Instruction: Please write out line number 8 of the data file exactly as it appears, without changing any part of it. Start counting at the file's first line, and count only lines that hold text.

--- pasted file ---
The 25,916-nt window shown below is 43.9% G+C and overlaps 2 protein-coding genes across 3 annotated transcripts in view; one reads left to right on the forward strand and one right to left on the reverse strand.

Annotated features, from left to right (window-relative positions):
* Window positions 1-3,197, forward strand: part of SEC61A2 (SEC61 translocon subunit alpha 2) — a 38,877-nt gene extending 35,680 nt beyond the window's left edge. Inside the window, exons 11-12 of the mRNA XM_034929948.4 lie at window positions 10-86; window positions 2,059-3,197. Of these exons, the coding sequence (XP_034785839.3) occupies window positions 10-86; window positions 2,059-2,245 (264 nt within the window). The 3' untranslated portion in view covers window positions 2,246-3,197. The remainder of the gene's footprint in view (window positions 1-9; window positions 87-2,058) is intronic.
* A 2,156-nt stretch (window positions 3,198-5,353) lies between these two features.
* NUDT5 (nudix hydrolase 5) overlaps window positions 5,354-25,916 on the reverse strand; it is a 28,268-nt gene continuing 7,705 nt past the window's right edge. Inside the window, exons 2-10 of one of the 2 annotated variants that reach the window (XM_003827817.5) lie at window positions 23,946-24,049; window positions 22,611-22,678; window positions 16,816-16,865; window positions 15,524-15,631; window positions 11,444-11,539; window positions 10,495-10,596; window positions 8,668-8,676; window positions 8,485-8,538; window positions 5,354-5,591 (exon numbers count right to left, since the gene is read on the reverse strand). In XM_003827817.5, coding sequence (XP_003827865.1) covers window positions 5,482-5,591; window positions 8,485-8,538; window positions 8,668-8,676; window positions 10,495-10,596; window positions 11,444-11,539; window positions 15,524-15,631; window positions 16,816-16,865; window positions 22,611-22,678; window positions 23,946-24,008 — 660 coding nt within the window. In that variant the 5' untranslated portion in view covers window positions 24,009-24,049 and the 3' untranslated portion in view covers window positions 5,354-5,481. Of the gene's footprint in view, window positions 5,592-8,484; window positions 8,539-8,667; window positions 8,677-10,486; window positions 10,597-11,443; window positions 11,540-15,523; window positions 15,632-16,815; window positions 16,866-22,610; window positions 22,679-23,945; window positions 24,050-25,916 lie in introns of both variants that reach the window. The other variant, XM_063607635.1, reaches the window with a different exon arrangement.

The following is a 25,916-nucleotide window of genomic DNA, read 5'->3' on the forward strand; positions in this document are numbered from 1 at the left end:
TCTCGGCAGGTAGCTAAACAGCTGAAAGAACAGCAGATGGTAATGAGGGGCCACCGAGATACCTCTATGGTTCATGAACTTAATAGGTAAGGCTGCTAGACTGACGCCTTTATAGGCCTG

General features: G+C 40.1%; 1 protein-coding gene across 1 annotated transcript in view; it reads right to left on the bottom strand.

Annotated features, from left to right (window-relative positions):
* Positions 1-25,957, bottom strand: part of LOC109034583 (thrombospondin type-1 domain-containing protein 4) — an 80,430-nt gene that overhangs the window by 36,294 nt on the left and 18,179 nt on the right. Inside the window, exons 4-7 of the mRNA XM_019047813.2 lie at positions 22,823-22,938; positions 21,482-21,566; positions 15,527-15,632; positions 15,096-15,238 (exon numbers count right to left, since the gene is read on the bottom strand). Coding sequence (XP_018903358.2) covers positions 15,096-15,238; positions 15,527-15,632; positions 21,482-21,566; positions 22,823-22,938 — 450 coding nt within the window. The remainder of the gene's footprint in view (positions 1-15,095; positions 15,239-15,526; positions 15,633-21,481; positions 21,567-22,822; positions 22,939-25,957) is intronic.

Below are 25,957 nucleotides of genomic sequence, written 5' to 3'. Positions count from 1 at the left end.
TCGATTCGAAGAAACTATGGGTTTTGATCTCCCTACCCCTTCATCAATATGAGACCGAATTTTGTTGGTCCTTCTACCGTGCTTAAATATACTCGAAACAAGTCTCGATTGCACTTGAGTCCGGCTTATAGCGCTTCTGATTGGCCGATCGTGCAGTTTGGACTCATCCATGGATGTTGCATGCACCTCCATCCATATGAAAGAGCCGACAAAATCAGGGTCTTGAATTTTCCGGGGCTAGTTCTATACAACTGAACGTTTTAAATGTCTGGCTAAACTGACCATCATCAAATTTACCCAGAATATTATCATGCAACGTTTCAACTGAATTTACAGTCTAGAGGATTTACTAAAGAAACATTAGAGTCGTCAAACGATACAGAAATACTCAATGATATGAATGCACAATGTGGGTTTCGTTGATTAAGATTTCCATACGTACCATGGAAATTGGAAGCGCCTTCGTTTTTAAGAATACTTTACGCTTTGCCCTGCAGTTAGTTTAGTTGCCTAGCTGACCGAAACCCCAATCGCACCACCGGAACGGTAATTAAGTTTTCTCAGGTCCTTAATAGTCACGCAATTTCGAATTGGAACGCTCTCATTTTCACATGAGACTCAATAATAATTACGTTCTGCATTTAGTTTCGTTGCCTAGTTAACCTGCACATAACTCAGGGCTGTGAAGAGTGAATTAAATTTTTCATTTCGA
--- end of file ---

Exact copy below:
General features: G+C 40.1%; 1 protein-coding gene across 1 annotated transcript in view; it reads right to left on the bottom strand.